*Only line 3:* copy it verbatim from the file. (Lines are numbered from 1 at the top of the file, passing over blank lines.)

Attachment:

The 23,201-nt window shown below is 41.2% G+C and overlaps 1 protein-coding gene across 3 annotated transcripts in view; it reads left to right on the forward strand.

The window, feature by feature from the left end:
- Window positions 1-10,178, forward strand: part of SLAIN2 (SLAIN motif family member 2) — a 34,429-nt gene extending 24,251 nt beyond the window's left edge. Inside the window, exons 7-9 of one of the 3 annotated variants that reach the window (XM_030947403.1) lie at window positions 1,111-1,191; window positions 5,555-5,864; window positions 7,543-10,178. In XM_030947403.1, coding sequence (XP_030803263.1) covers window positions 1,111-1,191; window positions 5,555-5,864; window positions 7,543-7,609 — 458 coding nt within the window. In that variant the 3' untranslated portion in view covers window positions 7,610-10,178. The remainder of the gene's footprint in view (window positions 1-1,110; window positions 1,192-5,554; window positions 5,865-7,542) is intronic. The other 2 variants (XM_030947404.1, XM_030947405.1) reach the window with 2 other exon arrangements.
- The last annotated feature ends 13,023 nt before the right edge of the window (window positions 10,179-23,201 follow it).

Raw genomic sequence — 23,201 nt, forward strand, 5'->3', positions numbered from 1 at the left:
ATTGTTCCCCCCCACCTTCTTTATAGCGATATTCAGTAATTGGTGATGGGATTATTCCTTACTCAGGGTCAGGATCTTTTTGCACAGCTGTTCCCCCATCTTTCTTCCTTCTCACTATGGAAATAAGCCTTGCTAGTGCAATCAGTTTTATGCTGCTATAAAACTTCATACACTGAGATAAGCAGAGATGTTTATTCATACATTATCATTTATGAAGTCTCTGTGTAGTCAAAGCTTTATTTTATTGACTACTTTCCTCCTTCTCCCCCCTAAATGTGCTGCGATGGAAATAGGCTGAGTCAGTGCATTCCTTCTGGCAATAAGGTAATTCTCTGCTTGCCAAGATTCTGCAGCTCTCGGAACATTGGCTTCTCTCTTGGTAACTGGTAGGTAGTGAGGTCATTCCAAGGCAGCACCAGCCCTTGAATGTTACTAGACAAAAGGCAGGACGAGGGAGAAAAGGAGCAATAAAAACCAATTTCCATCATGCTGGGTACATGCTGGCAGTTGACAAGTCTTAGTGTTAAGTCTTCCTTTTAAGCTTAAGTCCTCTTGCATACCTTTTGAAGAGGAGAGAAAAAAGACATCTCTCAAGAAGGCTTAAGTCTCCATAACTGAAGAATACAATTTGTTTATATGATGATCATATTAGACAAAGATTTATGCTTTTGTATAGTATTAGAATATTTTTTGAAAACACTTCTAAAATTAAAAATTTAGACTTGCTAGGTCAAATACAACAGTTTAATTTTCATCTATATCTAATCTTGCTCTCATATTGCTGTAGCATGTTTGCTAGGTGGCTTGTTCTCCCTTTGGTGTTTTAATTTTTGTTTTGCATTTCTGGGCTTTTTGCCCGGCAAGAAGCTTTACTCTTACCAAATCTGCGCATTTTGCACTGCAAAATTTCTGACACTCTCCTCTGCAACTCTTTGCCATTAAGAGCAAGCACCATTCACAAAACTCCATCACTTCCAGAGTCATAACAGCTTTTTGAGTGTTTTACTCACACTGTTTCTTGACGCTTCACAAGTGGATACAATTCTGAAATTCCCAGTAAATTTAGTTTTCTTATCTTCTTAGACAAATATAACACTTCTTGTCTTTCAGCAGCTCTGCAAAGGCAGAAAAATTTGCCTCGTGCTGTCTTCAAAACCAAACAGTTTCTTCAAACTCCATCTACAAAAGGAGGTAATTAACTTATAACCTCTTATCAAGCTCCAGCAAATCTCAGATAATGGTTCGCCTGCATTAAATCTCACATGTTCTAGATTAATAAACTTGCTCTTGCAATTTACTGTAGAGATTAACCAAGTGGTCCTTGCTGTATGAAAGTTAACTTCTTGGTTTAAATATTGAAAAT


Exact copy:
- Window positions 1-10,178, forward strand: part of SLAIN2 (SLAIN motif family member 2) — a 34,429-nt gene extending 24,251 nt beyond the window's left edge. Inside the window, exons 7-9 of one of the 3 annotated variants that reach the window (XM_030947403.1) lie at window positions 1,111-1,191; window positions 5,555-5,864; window positions 7,543-10,178. In XM_030947403.1, coding sequence (XP_030803263.1) covers window positions 1,111-1,191; window positions 5,555-5,864; window positions 7,543-7,609 — 458 coding nt within the window. In that variant the 3' untranslated portion in view covers window positions 7,610-10,178. The remainder of the gene's footprint in view (window positions 1-1,110; window positions 1,192-5,554; window positions 5,865-7,542) is intronic. The other 2 variants (XM_030947404.1, XM_030947405.1) reach the window with 2 other exon arrangements.